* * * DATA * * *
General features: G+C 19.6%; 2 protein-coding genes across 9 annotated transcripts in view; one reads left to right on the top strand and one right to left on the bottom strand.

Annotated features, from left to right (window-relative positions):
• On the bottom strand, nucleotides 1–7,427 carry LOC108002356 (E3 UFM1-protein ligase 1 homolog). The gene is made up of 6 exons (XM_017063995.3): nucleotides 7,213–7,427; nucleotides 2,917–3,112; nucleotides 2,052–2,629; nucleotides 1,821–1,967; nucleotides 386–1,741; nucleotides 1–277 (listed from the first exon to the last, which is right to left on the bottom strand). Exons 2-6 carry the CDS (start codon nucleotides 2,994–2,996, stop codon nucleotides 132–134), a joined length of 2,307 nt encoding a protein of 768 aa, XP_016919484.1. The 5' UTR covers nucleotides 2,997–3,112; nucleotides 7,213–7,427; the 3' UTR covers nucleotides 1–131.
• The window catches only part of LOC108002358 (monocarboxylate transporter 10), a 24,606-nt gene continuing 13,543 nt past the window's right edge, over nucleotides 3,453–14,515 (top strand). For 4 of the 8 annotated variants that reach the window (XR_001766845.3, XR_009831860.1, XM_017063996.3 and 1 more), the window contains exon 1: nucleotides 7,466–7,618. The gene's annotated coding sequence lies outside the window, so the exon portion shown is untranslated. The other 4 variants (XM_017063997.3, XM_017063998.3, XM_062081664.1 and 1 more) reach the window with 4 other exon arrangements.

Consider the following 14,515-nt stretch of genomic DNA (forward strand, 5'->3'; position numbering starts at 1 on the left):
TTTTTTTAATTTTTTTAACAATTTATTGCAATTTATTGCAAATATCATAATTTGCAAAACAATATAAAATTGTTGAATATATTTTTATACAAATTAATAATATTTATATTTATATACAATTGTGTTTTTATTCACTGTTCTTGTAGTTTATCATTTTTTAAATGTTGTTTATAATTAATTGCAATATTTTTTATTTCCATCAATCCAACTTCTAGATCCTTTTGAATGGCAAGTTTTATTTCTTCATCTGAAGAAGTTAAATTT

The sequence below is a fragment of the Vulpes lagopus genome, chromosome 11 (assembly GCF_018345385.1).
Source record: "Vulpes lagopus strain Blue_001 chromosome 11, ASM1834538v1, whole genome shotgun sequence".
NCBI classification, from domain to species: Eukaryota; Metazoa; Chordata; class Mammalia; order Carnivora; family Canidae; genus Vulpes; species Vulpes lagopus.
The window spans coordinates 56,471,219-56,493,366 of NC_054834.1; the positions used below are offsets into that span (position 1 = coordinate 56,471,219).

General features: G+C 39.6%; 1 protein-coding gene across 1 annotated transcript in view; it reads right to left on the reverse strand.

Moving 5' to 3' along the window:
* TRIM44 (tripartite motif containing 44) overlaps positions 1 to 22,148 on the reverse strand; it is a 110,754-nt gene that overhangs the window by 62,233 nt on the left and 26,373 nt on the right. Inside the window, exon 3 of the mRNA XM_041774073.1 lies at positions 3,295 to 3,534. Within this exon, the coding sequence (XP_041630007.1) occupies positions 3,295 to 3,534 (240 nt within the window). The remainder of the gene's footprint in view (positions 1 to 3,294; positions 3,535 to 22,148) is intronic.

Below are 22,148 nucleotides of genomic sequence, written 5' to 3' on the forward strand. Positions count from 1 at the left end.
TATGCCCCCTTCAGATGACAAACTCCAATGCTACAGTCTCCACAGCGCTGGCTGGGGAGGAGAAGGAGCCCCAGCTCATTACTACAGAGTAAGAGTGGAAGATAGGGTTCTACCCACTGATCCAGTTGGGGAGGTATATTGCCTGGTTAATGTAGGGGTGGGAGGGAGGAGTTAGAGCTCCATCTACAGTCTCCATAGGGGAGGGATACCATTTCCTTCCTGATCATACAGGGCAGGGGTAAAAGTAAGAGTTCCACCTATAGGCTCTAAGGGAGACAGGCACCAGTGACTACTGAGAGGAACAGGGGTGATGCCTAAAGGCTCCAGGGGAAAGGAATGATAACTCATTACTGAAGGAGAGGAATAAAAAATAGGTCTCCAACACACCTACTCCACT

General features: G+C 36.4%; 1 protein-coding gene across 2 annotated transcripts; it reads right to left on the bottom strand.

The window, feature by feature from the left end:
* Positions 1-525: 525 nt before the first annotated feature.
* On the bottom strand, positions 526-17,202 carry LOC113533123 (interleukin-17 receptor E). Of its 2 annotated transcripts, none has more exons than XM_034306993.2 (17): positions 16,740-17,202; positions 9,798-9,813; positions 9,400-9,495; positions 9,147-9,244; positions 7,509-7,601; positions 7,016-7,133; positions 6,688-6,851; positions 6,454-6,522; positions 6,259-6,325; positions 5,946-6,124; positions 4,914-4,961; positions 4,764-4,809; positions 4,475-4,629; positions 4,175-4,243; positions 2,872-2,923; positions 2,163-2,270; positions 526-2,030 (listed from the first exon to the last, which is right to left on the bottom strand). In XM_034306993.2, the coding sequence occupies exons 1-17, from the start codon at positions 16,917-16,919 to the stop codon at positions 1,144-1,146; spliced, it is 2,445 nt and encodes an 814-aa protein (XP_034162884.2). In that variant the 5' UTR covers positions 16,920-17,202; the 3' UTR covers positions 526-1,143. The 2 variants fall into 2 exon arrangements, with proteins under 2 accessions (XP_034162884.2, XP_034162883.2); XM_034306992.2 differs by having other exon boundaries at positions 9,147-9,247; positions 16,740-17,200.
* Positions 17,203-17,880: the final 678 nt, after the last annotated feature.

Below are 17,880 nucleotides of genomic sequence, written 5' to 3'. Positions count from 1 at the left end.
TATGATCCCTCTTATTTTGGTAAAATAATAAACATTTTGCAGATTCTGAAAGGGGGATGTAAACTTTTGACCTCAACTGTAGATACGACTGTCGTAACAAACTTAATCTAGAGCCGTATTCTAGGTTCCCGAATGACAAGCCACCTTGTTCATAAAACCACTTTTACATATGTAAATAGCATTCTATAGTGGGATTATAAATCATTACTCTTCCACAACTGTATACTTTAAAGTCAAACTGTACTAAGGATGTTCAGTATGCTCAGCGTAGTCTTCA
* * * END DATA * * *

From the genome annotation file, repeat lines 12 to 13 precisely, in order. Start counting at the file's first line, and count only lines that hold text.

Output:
Moving 5' to 3' along the window:
* TRIM44 (tripartite motif containing 44) overlaps positions 1 to 22,148 on the reverse strand; it is a 110,754-nt gene that overhangs the window by 62,233 nt on the left and 26,373 nt on the right. Inside the window, exon 3 of the mRNA XM_041774073.1 lies at positions 3,295 to 3,534. Within this exon, the coding sequence (XP_041630007.1) occupies positions 3,295 to 3,534 (240 nt within the window). The remainder of the gene's footprint in view (positions 1 to 3,294; positions 3,535 to 22,148) is intronic.